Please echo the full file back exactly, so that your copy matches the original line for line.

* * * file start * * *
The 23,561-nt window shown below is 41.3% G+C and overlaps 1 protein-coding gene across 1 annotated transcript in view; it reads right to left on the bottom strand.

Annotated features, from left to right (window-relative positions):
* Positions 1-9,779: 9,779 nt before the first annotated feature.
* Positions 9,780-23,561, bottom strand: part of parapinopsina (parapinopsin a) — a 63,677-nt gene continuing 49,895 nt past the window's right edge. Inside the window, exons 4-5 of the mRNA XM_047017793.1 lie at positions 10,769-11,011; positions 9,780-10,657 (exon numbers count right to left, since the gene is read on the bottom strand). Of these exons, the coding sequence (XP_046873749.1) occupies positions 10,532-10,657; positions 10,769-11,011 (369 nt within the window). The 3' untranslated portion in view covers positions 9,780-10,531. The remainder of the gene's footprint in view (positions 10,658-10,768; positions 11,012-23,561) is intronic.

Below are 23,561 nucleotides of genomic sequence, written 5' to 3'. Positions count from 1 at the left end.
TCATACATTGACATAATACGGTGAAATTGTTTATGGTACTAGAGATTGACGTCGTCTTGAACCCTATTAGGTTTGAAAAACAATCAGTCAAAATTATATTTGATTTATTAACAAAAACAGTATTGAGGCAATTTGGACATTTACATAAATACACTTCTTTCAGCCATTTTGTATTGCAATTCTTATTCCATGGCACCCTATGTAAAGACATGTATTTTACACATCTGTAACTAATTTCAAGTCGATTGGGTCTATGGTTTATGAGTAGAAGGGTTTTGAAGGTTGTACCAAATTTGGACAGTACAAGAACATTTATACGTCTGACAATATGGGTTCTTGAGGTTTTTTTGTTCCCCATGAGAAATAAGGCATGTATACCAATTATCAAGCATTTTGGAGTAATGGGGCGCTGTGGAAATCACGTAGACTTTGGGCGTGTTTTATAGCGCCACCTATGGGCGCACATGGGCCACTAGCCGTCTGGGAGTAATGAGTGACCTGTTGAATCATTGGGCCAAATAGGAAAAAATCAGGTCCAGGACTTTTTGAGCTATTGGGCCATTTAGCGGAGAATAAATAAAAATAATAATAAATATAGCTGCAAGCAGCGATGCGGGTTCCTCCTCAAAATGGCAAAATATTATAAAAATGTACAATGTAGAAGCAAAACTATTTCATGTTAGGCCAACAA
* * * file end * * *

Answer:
The 23,561-nt window shown below is 41.3% G+C and overlaps 1 protein-coding gene across 1 annotated transcript in view; it reads right to left on the bottom strand.

Annotated features, from left to right (window-relative positions):
* Positions 1-9,779: 9,779 nt before the first annotated feature.
* Positions 9,780-23,561, bottom strand: part of parapinopsina (parapinopsin a) — a 63,677-nt gene continuing 49,895 nt past the window's right edge. Inside the window, exons 4-5 of the mRNA XM_047017793.1 lie at positions 10,769-11,011; positions 9,780-10,657 (exon numbers count right to left, since the gene is read on the bottom strand). Of these exons, the coding sequence (XP_046873749.1) occupies positions 10,532-10,657; positions 10,769-11,011 (369 nt within the window). The 3' untranslated portion in view covers positions 9,780-10,531. The remainder of the gene's footprint in view (positions 10,658-10,768; positions 11,012-23,561) is intronic.

Below are 23,561 nucleotides of genomic sequence, written 5' to 3'. Positions count from 1 at the left end.
TCATACATTGACATAATACGGTGAAATTGTTTATGGTACTAGAGATTGACGTCGTCTTGAACCCTATTAGGTTTGAAAAACAATCAGTCAAAATTATATTTGATTTATTAACAAAAACAGTATTGAGGCAATTTGGACATTTACATAAATACACTTCTTTCAGCCATTTTGTATTGCAATTCTTATTCCATGGCACCCTATGTAAAGACATGTATTTTACACATCTGTAACTAATTTCAAGTCGATTGGGTCTATGGTTTATGAGTAGAAGGGTTTTGAAGGTTGTACCAAATTTGGACAGTACAAGAACATTTATACGTCTGACAATATGGGTTCTTGAGGTTTTTTTGTTCCCCATGAGAAATAAGGCATGTATACCAATTATCAAGCATTTTGGAGTAATGGGGCGCTGTGGAAATCACGTAGACTTTGGGCGTGTTTTATAGCGCCACCTATGGGCGCACATGGGCCACTAGCCGTCTGGGAGTAATGAGTGACCTGTTGAATCATTGGGCCAAATAGGAAAAAATCAGGTCCAGGACTTTTTGAGCTATTGGGCCATTTAGCGGAGAATAAATAAAAATAATAATAAATATAGCTGCAAGCAGCGATGCGGGTTCCTCCTCAAAATGGCAAAATATTATAAAAATGTACAATGTAGAAGCAAAACTATTTCATGTTAGGCCAACAA